What is J-CAT and how does it fight cybercrime?
The Joint Cybercrime Action Taskforce (J-CAT), launched in September 2014 and located at Europol’s European Cybercrime Centre (EC3), assists in fighting cybercrime within and outside the EU.
J-CAT targets key cybercrime threats through facilitating cross-border investigations and operations in collaboration with its network of partners. It tackles:
- High-tech crimes (such as malware, botnets and intrusion)
- The facilitation of crime (bulletproof hosting, counter-antivirus services, infrastructure leasing and rental, money laundering and crimes involving virtual currencies)
- Online fraud (online payment systems, carding, social engineering)
- Online child sexual exploitation
Who are the J-CAT members and partners?
J-CAT consists of a standing operational team of cyber liaison officers which come from:
- Several EU Member States (Austria, France, Germany, Italy, the Netherlands, Spain, Sweden and the United Kingdom).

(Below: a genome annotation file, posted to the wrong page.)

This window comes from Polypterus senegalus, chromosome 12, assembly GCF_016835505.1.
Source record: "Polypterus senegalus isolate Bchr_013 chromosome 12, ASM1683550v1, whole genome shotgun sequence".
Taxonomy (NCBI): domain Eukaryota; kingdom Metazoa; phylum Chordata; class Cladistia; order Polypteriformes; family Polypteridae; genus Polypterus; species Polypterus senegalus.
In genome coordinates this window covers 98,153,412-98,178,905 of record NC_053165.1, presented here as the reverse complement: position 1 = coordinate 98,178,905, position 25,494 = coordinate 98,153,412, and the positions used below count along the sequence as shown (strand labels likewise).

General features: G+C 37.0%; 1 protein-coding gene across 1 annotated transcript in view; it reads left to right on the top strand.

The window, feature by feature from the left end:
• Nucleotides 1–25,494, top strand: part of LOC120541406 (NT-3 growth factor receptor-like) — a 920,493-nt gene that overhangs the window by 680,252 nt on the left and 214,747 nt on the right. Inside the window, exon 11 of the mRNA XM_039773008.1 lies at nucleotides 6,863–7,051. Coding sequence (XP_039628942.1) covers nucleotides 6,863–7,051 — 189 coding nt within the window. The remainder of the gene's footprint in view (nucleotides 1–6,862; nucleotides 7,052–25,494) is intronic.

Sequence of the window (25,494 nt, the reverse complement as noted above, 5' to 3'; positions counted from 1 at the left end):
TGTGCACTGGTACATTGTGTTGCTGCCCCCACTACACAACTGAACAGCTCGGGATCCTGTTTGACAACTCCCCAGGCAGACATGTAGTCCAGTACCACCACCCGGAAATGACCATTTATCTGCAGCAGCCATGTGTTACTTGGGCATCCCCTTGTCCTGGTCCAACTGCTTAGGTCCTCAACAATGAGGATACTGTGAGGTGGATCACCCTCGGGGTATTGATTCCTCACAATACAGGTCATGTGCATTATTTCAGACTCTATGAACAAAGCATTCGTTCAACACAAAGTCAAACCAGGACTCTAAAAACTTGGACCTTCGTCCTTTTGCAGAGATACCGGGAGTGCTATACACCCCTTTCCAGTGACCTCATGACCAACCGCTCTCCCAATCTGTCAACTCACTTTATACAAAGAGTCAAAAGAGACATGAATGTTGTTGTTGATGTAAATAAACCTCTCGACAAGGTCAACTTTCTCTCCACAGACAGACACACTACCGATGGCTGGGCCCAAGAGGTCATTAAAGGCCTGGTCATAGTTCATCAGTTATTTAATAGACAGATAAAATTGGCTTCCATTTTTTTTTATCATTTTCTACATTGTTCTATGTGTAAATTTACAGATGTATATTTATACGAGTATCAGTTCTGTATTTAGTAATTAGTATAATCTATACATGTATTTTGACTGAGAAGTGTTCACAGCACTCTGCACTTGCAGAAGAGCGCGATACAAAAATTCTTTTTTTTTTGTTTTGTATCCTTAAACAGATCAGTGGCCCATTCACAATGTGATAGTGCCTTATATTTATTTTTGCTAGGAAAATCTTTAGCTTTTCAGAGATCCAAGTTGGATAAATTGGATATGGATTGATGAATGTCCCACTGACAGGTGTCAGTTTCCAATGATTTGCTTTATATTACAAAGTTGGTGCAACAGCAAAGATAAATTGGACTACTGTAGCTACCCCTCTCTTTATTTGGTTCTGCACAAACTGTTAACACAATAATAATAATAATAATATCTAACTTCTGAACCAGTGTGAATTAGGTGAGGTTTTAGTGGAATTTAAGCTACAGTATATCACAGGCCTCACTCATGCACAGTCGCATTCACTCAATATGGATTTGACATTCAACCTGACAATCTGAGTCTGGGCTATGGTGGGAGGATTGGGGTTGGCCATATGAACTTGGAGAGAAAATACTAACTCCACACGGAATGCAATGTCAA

- Non-EU law enforcement partners (Australia, Canada, Colombia, Norway, Switzerland and the United States, which is represented by both the FBI and Secret Service).
- EC3 staff members (who also cooperate with national experts from Eurojust)
These officers work together in Europol’s headquarters in The Hague, Netherlands.
How does J-CAT choose which cases to pursue?
J-CAT chooses and prioritises which cases to pursue based, among other things, on proposals from the country liaison officers. Members:
- Select the most relevant proposals
- Share, collect and enrich data on the cases in question
- Develop an action plan, which is led by the country that submitted the selected proposal
- Go through all the necessary steps to ensure the case is ready to become a target of law enforcement action — a process that involves consulting with judicial authorities, the identification of the required resources and the allocation of responsibilities.
What are some examples of successful J-CAT operations?
In 2015, the J-CAT was involved in eight successful operations, including operations Triangle, Bugbyte, Bluebonnet, R2D2 and B58 (Dorkbot), as well as one international crime prevention campaign: Blackfin.
An example of an action that the J-CAT and EC3 have supported was the Austrian-initiated operation against the cybercriminal group Distributed Denial of Service for Bitcoin (DD4BC), which had exploited the increasing popularity of pseudonymous payment mechanisms and had been responsible, starting in mid-2014, for several Bitcoin extortion campaigns.